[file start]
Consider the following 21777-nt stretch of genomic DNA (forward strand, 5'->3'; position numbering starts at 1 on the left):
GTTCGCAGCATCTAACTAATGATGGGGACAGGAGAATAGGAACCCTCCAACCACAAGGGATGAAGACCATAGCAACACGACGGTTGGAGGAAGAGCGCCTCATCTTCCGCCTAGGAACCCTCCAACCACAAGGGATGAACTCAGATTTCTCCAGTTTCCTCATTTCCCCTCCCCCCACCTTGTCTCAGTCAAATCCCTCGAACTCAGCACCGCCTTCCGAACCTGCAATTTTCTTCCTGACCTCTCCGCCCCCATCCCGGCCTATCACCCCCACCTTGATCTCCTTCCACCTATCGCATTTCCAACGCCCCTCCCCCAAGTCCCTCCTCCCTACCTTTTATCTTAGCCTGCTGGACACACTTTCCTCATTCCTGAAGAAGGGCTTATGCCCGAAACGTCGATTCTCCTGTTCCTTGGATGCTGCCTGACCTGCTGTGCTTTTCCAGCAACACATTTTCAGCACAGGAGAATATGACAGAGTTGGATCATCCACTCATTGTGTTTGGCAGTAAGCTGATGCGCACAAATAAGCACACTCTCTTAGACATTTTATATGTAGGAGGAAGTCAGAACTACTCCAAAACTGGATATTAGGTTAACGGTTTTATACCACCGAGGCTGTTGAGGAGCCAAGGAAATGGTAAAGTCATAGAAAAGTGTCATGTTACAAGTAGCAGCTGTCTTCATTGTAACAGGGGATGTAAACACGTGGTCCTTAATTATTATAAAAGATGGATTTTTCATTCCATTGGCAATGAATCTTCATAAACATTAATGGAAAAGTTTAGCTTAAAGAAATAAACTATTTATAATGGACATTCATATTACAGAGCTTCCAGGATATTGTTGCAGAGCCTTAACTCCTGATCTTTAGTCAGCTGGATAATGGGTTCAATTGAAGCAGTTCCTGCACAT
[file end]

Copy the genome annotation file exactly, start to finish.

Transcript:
Consider the following 21777-nt stretch of genomic DNA (forward strand, 5'->3'; position numbering starts at 1 on the left):
GTTCGCAGCATCTAACTAATGATGGGGACAGGAGAATAGGAACCCTCCAACCACAAGGGATGAAGACCATAGCAACACGACGGTTGGAGGAAGAGCGCCTCATCTTCCGCCTAGGAACCCTCCAACCACAAGGGATGAACTCAGATTTCTCCAGTTTCCTCATTTCCCCTCCCCCCACCTTGTCTCAGTCAAATCCCTCGAACTCAGCACCGCCTTCCGAACCTGCAATTTTCTTCCTGACCTCTCCGCCCCCATCCCGGCCTATCACCCCCACCTTGATCTCCTTCCACCTATCGCATTTCCAACGCCCCTCCCCCAAGTCCCTCCTCCCTACCTTTTATCTTAGCCTGCTGGACACACTTTCCTCATTCCTGAAGAAGGGCTTATGCCCGAAACGTCGATTCTCCTGTTCCTTGGATGCTGCCTGACCTGCTGTGCTTTTCCAGCAACACATTTTCAGCACAGGAGAATATGACAGAGTTGGATCATCCACTCATTGTGTTTGGCAGTAAGCTGATGCGCACAAATAAGCACACTCTCTTAGACATTTTATATGTAGGAGGAAGTCAGAACTACTCCAAAACTGGATATTAGGTTAACGGTTTTATACCACCGAGGCTGTTGAGGAGCCAAGGAAATGGTAAAGTCATAGAAAAGTGTCATGTTACAAGTAGCAGCTGTCTTCATTGTAACAGGGGATGTAAACACGTGGTCCTTAATTATTATAAAAGATGGATTTTTCATTCCATTGGCAATGAATCTTCATAAACATTAATGGAAAAGTTTAGCTTAAAGAAATAAACTATTTATAATGGACATTCATATTACAGAGCTTCCAGGATATTGTTGCAGAGCCTTAACTCCTGATCTTTAGTCAGCTGGATAATGGGTTCAATTGAAGCAGTTCCTGCACAT